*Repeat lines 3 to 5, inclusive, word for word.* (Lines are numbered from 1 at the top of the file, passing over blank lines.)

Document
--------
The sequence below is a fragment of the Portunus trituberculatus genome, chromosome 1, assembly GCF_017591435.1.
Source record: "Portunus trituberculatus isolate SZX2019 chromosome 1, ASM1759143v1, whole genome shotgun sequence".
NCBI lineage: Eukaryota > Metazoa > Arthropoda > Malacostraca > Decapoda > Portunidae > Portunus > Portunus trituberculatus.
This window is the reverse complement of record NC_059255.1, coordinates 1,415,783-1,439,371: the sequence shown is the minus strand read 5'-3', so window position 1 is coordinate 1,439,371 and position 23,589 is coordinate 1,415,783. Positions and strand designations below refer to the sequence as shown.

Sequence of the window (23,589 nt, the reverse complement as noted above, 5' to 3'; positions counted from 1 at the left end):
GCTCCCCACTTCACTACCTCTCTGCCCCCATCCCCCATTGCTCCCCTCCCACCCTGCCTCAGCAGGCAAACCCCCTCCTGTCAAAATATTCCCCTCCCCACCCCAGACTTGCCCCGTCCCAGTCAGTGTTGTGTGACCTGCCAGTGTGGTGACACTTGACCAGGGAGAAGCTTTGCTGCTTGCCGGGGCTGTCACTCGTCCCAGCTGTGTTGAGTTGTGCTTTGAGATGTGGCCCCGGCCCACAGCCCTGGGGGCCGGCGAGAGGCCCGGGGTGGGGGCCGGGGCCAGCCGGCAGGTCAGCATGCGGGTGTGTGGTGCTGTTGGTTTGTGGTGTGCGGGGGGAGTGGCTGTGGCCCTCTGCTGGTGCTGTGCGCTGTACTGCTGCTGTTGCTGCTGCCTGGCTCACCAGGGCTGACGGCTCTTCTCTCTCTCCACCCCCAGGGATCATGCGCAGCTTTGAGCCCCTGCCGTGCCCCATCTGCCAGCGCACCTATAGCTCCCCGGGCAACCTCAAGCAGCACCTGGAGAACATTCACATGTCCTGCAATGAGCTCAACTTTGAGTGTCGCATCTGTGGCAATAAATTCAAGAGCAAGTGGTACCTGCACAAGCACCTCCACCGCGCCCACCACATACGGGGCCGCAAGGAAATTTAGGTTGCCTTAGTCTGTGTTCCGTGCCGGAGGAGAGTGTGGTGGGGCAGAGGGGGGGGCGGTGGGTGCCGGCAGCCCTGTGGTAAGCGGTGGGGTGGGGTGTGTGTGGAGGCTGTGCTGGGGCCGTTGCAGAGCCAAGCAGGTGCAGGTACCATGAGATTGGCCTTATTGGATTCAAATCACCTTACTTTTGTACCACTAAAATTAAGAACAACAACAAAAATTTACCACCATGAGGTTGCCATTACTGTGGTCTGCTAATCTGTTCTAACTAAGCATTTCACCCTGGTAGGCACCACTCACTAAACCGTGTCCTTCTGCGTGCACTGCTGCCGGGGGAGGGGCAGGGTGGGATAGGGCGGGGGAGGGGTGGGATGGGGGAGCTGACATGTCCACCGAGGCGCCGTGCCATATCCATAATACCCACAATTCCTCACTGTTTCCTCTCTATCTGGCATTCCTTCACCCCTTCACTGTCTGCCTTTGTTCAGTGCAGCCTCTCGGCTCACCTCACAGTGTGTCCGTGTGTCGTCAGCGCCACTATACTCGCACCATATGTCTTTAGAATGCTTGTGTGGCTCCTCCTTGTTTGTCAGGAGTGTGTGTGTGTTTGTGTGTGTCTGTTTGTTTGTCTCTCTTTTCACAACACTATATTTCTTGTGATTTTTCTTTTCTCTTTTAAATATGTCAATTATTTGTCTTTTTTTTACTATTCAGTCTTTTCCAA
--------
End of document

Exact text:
NCBI lineage: Eukaryota > Metazoa > Arthropoda > Malacostraca > Decapoda > Portunidae > Portunus > Portunus trituberculatus.
This window is the reverse complement of record NC_059255.1, coordinates 1,415,783-1,439,371: the sequence shown is the minus strand read 5'-3', so window position 1 is coordinate 1,439,371 and position 23,589 is coordinate 1,415,783. Positions and strand designations below refer to the sequence as shown.

Sequence of the window (23,589 nt, the reverse complement as noted above, 5' to 3'; positions counted from 1 at the left end):